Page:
Let’s Make Bad Decisions in The Path (Plus: Contradiction!)

The Path, 2009

Thanks for reading the plasterblog, where we always keep you up to date on the latest gaming trends. Anyway, here’s The Path, a game from 2009 I picked up in a bundle.

Tale of Tales, self-prescribed “purveyors of beauty and joy,” is a game developer duo that seeks to defy the traditional game design template and create interactive works of art, inspiring reactions which range from mild amusement to vengeful battalion of penis fawns.

One of their earliest works is an experimental horror re-imagining of Little Red Riding Hood called The Path. Six girls from the big city are sent by MOTHER to die one by one, alone, in the woods.

Before their abstract and surrealist demise, however, they must journey through those woods, which are littered with mysterious relics of their past and symbols which represent their fears and vices alike. Then they look at these objects and come up with deep poetry about them. Then they come back to life at the end. Maybe! What actually happens? You decide! Good luck coming up with a consistent metaphor, though, because one of the girls’ wolves is a cloud man.

Putting aside the enigma of why game form is challenged while books can be books and films can be films, not everyone takes equally well to the game genre with no apparent goal but to encounter novel stimuli, a phenomenon which is usually a logical and implicit side effect of most games. Picture Yume Nikki, only 3D, with six main characters and one central location, a large forest with randomly generated layout.

How could one not enjoy it? Just check out The Path’s extended feature list!

  • Make bad choices!
  • Discover a boot!
  • Talk to a white guy!
    • unless he is a black guy?!
      • Sometimes these issues aren’t just black and white.
        • Wait shit
          • What is black, really? Aren’t we all black in this crazy world?
  • Knock a shopping cart over!
  • Put the shopping cart right-side up!
  • Collect shiny objects!
  • Give up!
  • Inspect a telephone pole!
  • ????
  • Steam cards!

Actually though, perhaps solely because I was sick and weary at 3am when I binged this, I found The Path to be mostly enjoyable. It requires less than five hours for an ordinary run, though for completionists there are 144 flower-like collectibles (initially the game was to be called “144”) and a bingo sheet of found objects throughout the forest.

Tale of Tales usually comes up with awesome eerie music, and The Path’s soundtrack is no exception. Violas will shudder! Beeps will boop! Girls will sing about wolves who eat you! All the stars are aligned.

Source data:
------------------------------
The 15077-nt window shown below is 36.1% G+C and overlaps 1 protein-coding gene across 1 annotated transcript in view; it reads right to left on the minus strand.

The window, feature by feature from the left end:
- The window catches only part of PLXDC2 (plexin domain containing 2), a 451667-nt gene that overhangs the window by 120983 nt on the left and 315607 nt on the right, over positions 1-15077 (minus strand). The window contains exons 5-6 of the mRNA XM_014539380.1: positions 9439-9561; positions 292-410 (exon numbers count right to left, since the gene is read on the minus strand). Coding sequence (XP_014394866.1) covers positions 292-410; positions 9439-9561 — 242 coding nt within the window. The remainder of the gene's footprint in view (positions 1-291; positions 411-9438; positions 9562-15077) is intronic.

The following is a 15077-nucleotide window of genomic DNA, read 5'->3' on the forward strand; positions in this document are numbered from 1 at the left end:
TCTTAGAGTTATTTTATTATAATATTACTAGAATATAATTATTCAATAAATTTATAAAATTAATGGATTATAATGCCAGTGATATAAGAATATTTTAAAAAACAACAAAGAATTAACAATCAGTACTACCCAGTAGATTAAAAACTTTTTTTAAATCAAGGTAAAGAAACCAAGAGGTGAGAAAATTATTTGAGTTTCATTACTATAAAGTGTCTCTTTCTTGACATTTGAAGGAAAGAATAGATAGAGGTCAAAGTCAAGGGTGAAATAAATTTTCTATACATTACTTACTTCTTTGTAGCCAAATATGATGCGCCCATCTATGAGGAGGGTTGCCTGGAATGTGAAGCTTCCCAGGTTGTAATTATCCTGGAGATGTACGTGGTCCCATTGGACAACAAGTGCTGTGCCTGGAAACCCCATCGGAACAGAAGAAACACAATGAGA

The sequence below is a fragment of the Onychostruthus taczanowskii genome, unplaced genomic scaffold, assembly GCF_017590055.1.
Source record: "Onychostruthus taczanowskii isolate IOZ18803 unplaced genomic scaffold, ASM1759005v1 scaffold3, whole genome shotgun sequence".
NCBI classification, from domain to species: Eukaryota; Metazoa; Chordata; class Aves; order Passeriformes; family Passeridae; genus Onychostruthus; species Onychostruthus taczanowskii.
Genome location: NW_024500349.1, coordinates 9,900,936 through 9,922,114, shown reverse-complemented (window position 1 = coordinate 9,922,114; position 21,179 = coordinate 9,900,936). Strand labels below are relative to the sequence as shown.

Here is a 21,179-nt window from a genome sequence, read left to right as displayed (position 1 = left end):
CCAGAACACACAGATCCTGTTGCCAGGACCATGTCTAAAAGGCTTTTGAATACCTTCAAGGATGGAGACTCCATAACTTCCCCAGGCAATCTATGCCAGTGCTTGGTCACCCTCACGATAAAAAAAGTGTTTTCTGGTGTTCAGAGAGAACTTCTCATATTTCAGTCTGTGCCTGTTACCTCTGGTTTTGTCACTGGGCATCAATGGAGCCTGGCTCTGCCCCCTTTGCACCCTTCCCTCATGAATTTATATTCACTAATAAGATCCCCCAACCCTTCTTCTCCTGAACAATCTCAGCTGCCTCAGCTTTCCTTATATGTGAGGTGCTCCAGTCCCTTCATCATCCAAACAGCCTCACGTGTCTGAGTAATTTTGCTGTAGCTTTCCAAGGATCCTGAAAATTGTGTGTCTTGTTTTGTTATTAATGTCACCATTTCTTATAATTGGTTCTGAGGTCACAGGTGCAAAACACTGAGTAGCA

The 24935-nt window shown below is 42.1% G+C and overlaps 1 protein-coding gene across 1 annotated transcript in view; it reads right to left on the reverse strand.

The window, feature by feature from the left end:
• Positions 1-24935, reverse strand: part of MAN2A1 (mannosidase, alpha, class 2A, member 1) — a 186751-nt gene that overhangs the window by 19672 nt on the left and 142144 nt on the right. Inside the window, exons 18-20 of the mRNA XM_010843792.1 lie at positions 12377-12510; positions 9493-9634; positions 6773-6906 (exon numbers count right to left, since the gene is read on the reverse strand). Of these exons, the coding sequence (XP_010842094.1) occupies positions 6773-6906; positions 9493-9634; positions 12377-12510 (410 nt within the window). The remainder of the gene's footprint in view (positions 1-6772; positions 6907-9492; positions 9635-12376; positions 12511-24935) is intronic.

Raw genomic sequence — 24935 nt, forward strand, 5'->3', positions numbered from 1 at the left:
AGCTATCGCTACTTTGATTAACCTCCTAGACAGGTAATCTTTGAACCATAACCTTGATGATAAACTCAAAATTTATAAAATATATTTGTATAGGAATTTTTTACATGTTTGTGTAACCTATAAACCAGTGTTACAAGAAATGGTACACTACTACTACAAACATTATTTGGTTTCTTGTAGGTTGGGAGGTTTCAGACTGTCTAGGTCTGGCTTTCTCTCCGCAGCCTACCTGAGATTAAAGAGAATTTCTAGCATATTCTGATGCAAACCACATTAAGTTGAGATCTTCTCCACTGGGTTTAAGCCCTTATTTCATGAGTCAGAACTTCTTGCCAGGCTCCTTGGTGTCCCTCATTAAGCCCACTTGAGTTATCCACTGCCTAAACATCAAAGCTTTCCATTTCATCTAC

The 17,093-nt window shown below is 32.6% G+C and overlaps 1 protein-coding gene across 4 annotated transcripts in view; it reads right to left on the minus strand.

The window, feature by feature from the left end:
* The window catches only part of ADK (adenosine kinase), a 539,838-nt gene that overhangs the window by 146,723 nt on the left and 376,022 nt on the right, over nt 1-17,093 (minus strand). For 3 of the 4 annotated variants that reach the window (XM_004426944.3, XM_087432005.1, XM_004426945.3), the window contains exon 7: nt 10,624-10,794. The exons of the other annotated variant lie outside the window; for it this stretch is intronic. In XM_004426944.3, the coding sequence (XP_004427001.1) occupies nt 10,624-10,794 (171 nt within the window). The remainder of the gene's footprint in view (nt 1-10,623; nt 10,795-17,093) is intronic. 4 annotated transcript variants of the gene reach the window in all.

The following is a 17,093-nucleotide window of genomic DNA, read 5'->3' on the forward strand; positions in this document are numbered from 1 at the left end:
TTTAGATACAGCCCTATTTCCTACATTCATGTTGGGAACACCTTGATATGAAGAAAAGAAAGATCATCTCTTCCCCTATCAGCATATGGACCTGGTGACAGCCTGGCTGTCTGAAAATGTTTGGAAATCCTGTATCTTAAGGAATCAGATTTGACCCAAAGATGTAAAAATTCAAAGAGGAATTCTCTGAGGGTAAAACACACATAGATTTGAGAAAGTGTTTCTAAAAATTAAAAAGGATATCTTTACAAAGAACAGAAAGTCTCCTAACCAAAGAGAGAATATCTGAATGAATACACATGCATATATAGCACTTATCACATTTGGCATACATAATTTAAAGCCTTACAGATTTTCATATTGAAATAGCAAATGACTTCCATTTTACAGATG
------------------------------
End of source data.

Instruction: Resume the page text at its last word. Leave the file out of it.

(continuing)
The label of “horror” is a little generous, however — in the absence of a tangible threat, the creepiest aspect of the game is dealing with the unknown, which is either testament to me being an idiot or some well-constructed atmosphere.

Having little prior knowledge of the game, I first played as Ginger, the “tomboy Red” in a jumper and Square Enix belts, and uncovered the cemetery. The Path offers some frugal instructions, but these fail to mention a mysterious and ubiquitous NPC known as the Girl in White, who now stood at the base of the hill surrounded by tombstones.

A good portion of player feedback in The Path is these blurry, transparent overlays of objects and characters which fade in when you approach the respective interactables. The result looks very messy, and when used with models of people, unintentionally creepy. These are 2009 alternative indie game Blender models based on the figures of dolls, and they do not emote. There is no light in their eyes.

You can interact with a person or object by idling in front of them (<deep>sometimes the only way to do something is by doing nothing at all…</deep>), so Ginger approaches the GiW, whose neutral corpse face appears in full view. GiW walks up to Ginger and they embrace warmly for about ten seconds before letting go.

This was not a platonic embrace. These were definitely thirteen-year-old lesbian girlfriends. I go to investigate at the top of the hill where a nest had fallen from a tree. Then I come back down. GiW hugs Ginger again. Her face betrays not one semblance of emotion. I shuffle away and decide we should break up.

The Girl in White appears in a blurry overlay.

I assumed this was some tragic memory about only getting to see her lesbian girlfriend in secret at the local graveyard because of the patriarchy or something and that GiW was an NPC that would stay in that location. In reality, she follows you, so I am running around trying to avoid that graveyard when I realize in a panic there she is again, cartwheeling neutrally in a forest clearing.